Indonesian cultural exhibition opened at Lok Virsa


Ambassador of Indonesia Adam Tugio praises great artistic work done by the Indonesian students studying in Pakistan

Ansar M Bhatti

ISLAMABAD: Ambassador of Indonesia Adam Tugio along with member of the diplomatic community and the management of the Lok Virsa, inaugurated the grand cultural exhibition featuring unique and historical pictures depicting difference stages of the Indonesian history. The exhibition will continue for five days and will open for the general public from July 21 to 24.

Ambassador Adam Tugio in his opening remarks highlighted significance of the event. He especially made mention of the Indonesian students studying in Pakistani Universities who contributed greatly towards the success of the landmark exhibition.

The ambassador said, ‘A Night at Lok Virsa Museum’ intends to feature the fusion of Indonesia-Pakistan’s cultural history and artworks through a selected collection of photographs and videos, shedding light on the inter-regional connectivity and cross-cultural influence during the course of history of respective countries. The Exhibition aims to offer fresh perspectives into historical connections, religious backgrounds, and the confluence of civilization of both countries from past to present’, he added.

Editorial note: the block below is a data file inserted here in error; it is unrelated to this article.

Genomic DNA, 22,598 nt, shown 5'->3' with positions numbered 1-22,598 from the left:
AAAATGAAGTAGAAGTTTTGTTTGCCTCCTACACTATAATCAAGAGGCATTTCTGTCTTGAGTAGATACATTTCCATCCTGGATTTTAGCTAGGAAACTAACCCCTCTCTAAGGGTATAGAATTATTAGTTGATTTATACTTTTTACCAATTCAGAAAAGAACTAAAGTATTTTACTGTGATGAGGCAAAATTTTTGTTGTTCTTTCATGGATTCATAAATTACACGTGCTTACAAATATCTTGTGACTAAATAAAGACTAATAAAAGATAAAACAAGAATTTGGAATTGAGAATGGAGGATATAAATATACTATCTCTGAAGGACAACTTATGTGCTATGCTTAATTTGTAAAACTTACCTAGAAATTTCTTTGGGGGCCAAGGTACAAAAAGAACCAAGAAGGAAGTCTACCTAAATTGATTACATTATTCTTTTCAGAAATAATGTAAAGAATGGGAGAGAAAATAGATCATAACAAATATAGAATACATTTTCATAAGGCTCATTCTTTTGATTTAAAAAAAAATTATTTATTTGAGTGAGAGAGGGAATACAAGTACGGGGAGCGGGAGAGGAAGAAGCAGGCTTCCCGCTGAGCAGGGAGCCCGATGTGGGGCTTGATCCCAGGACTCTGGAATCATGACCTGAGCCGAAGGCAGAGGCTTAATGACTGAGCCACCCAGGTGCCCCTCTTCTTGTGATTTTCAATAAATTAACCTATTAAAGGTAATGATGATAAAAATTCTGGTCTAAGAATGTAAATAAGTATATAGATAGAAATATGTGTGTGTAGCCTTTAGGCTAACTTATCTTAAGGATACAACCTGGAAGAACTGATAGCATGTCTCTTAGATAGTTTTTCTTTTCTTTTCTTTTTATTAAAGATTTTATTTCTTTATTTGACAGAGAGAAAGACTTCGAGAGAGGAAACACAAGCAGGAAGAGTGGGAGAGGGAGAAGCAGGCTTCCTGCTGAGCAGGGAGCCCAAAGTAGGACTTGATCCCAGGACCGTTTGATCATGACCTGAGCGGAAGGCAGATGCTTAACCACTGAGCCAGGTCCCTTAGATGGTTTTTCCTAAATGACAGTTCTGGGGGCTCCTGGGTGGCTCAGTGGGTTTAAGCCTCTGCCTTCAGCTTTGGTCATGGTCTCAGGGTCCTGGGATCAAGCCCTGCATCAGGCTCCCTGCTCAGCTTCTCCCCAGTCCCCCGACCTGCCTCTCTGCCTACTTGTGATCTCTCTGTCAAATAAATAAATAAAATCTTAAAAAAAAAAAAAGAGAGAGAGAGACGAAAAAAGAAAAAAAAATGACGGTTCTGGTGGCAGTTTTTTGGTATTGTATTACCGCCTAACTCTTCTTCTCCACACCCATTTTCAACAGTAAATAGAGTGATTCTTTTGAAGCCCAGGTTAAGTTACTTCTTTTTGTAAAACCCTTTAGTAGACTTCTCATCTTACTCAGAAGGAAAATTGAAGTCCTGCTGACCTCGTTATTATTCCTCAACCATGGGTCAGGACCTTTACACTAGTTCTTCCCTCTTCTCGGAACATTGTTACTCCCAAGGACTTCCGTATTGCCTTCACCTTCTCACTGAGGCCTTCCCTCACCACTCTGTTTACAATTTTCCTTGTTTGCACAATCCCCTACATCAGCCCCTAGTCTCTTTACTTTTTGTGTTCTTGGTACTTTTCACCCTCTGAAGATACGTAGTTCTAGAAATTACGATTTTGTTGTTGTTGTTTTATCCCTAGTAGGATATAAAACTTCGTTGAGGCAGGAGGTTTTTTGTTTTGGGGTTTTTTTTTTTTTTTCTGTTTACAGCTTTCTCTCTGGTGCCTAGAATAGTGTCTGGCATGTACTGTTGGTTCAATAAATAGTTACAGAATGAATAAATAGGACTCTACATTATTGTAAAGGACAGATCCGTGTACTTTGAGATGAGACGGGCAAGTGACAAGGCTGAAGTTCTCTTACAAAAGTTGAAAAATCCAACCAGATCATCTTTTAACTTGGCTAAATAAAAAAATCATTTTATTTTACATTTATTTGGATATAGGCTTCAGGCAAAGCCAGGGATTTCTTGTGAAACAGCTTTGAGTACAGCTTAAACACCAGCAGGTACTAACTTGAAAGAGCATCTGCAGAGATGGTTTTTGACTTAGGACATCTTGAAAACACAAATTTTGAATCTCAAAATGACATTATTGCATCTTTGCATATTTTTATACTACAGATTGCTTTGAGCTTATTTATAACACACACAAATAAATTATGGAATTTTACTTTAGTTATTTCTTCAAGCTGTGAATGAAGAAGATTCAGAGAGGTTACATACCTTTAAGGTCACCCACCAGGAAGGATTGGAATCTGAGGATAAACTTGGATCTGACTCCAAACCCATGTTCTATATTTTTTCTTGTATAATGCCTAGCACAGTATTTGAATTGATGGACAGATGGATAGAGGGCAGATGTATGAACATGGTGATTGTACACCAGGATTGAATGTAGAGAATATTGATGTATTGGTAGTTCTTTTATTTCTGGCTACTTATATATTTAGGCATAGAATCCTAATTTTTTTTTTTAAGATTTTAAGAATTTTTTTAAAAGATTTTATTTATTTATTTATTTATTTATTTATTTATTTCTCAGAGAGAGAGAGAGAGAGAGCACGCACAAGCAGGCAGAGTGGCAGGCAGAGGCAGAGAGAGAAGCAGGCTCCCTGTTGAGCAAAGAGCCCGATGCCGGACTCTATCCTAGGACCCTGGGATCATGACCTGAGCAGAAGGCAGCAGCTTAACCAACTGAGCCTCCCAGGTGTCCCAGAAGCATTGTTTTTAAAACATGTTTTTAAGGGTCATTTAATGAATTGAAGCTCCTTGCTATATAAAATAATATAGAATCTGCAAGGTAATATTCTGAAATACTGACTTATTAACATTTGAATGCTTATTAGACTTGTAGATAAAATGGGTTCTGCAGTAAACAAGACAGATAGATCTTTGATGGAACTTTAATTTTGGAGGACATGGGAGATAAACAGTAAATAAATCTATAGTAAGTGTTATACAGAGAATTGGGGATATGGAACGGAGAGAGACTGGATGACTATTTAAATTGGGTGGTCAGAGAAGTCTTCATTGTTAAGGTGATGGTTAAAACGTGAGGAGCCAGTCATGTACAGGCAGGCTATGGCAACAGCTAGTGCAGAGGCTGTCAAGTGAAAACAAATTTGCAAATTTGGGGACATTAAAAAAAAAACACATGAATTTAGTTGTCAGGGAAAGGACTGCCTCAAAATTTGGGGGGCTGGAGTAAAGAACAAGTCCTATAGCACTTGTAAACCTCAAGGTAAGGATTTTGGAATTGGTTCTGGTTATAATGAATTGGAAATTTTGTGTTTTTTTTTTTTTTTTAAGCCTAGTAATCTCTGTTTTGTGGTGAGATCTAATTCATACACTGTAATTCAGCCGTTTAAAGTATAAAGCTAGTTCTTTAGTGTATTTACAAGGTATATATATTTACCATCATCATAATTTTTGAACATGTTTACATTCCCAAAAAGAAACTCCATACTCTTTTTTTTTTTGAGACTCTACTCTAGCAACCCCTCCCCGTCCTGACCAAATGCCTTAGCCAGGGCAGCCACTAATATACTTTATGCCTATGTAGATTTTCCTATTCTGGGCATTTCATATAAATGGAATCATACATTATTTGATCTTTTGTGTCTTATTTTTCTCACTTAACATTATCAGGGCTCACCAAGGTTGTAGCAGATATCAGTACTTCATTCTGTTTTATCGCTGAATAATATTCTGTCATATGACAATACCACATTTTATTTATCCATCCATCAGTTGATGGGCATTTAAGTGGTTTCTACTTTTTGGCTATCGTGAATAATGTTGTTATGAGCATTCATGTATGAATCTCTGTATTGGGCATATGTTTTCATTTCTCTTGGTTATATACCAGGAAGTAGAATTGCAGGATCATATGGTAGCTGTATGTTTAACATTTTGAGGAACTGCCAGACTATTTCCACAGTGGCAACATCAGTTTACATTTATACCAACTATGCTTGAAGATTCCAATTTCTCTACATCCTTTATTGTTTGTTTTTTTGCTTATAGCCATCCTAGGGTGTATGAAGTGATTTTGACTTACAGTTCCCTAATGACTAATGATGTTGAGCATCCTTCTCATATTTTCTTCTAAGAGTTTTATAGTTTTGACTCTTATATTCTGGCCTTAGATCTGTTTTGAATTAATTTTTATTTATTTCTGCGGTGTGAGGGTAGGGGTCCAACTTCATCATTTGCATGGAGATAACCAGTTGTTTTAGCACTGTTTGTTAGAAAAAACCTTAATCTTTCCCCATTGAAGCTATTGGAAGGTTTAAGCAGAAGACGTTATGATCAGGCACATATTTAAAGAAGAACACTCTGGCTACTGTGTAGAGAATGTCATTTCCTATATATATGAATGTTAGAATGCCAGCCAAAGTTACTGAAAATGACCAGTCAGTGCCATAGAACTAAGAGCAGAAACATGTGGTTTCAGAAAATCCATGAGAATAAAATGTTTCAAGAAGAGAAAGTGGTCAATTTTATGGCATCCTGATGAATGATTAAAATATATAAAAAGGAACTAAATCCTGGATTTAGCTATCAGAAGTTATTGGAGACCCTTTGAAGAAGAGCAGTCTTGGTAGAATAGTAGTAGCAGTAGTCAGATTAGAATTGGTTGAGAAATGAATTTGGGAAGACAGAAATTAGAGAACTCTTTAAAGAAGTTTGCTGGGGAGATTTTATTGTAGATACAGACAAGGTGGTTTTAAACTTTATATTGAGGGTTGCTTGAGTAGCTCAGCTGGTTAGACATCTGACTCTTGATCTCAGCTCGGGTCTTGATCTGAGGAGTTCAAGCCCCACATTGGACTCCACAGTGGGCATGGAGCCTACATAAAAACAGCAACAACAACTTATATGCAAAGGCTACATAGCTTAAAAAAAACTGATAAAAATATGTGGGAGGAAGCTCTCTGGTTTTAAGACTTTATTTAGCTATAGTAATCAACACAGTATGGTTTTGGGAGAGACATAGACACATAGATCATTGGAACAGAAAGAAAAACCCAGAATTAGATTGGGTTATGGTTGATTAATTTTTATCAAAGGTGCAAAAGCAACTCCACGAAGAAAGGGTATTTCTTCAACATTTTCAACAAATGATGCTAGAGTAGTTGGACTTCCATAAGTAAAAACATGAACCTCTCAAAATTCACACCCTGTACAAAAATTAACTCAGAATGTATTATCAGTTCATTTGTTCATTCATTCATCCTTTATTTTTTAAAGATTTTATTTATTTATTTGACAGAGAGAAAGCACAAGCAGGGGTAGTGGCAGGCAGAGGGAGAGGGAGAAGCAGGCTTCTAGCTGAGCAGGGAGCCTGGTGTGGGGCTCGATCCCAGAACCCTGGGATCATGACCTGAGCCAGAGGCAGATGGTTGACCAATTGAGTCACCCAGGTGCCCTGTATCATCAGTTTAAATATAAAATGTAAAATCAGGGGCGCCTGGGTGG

Ambassador Tugio further said, the Exhibition will highlight the religious-cultural influence and similarities between the two countries during their journey of civilization through the display of art works.

He said, similar to Pakistan, Indonesia has also a huge impact on the study of palaeontology. The island of Java has produced some of the most diverse vertebrates and fossils in numerous discoveries. And in Flores archaeological evidence of prehistoric life has been discovered. Experts like Prof. Verhoeven and Prof. Dubuis predicted that the artefacts were created around 750.000 years ago based on a number of stone tools connected to a stegodon fossil (now-extinct elephant).

Ambassador Tugio hoped that the exhibition will help Pakistanis and even foreigners living in Pakistan to better understand the cultural potential that exists between the two countries besides having firsthand information about hitherto unexplored facets of the Indonesian cultural heritage.

The Ambassador hoped that more and more people would flock to the exhibition. It may be mentioned here that a Batik display corner was also established on the sidelines of the exhibition. Visitors evinced interest the traditional Indonesia dresses.